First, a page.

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Losers in another Christ Church

IT IS not only events in Christchurch, Dorset, that are causing feelings to run high. Christ Church, one of Oxford's wealthiest colleges, has provoked an outcry by imposing rent increases of up to 60 per cent on many houses it owns in the city. One 89-year-old widow says she will have to leave the house she has lived in for 31 years because she cannot afford a pounds 15 a week increase. Another tenant, Margaret Green, 63, cannot afford to pay her bills since her rent has been doubled.

In a letter to tenants, the college said it wanted to put rents up by 25 per cent, but that Oxfordshire's chief rent officer, David Roberts, had decided on more. It neglected to mention that it had in fact asked Roberts to decide the rents it could charge and that it retained the right to reject his advice. In the event, it accepted his recommendation. Richard Benthall, the college treasurer, says: 'The rent officer has no axe to grind for us - he has been increasing the levels of rents in the city generally. We have been charging below market rents for years.'

'Christ Church are clearly hiding behind the rent officer,' the Lord Mayor of Oxford, Councillor John Power, says. 'They ought to be looking after tenants who have been in their properties for a long time.' The rent increases have not been prompted by any shortfall in college funds - in 1991-92 Christ Church's income was some pounds 6.5m, of which pounds 4m came from land, property and investments.

WHEN Arsenal beat Orlando Pirates 1-0 in the second match of their South African soccer safari in Soweto on Wednesday night, a 65,000 crowd saw Alan Smith, the England striker, score a 71st-minute winner after beating the goalkeeper, Ivan Simunic, a refugee from Bosnia. Simunic, who joined the Soweto club last year, is perhaps the first person in history to choose Soweto as a safe haven.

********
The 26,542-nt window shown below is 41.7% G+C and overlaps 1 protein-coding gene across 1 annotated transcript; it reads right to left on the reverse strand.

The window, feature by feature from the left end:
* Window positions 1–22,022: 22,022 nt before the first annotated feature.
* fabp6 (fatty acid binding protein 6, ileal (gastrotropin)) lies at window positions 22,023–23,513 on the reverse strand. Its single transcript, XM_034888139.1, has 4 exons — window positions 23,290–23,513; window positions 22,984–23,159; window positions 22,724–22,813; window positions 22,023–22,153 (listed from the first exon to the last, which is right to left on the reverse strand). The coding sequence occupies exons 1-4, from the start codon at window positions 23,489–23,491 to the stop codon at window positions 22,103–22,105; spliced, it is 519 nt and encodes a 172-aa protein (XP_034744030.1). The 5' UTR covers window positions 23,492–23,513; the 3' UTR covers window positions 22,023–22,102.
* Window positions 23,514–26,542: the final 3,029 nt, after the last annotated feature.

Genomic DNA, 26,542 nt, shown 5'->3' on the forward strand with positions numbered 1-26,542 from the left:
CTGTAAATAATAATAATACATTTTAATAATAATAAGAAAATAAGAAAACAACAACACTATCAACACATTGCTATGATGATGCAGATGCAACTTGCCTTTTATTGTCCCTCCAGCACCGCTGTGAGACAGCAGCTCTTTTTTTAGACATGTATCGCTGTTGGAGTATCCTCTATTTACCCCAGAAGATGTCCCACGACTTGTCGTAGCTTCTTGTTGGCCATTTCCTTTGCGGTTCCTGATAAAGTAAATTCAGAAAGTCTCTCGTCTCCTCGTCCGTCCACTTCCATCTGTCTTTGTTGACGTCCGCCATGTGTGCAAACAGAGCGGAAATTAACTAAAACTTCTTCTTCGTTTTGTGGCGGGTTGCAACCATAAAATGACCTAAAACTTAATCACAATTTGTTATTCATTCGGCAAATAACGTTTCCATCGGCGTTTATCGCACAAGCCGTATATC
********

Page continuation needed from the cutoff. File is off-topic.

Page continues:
Icke gets stoned

REST EASY. Stonehenge has been revitalised. On Monday night, David Icke and a band of 15 other believers 'channelled energy' into the ancient stones at midnight. 'I felt like I had plugged into a nuclear power station - it was a thousand times more powerful than anything I have experienced before,' Icke says. 'Stonehenge is now reactivated. Its power had got a bit run down.' After 'plugging in', Icke says that residents in the Alton Barnes area of Wiltshire saw their clocks go back by an hour, their TV video timers go haywire and a burst of light in the sky. One local who can testify to the supernatural pyrotechnics, according to the self-styled prophet, is Reg Presley, lead singer of the Sixties pop group the Troggs, who lives nearby.

MARLON BRANDO is not having an easy time compiling his memoirs for American publishers, Random House; he is suffering from severe memory block. According to a report in the New York Post the other day, he became so desperate that he rang Ursula Andress at 6.30am and inquired, in a rather tactless fashion, if she could help him. 'Did we ever have an affair?' he asked. Not surprisingly, she hung up.

White House affair

SOCKS, America's First Cat, who is so popular that he currently receives 50 fan letters a day, has found a friend among his own kind - not, it should be stressed, an entirely suitable friend, but an alley cat whose gender, for the moment, remains a mystery.

The cat - a gingerish sort of creature - has been prowling round the White House for some days now and no attempts have been made to stop the increasingly close relationship it is building up with Socks. 'They seem to be inseparable,' says one observer of the situation. 'There's no danger of the emergence of any little Socks though - he was neutered a while ago.'

IN A BID to 'demystify' the local council, Lewisham residents are being invited to pop along to Sedgehill School in Catford tomorrow morning to sample some of the council's ethnically diverse meals on wheels - Caribbean steamed cod, mutton curry and lentil roast are among the dishes on offer. Previous get-to-know-your-council opportunities have included a guided tour of the borough by school bus and the chance to clean out a pond in Blackheath.


30 July 1918 Alan Lascelles, a cavalry officer, writes to his uncle from France: 'After the hectic days of March and April, when I saw quite enough of this infernal war to last me the rest of my days, we came to anchor, a good deal battered but with a vastly enhanced reputation. There is no longer the uneasy feeling which one had for so long, that we were, perhaps, only cumberers of the ground. Everybody, I think, be he gunner, infantryman or aviator, admits now that in those touch-and-go days in March, the cavalry proved itself not only invaluable, but indispensable. We are no longer anachronisms. From the unpleasant doubt that we might be only unfashionable claret, likely to be poured down the sink at any moment, we have passed to the certainty that we are '34 port, very precious on great occasions, that the great occasions only come rarely is an accident not of our making.'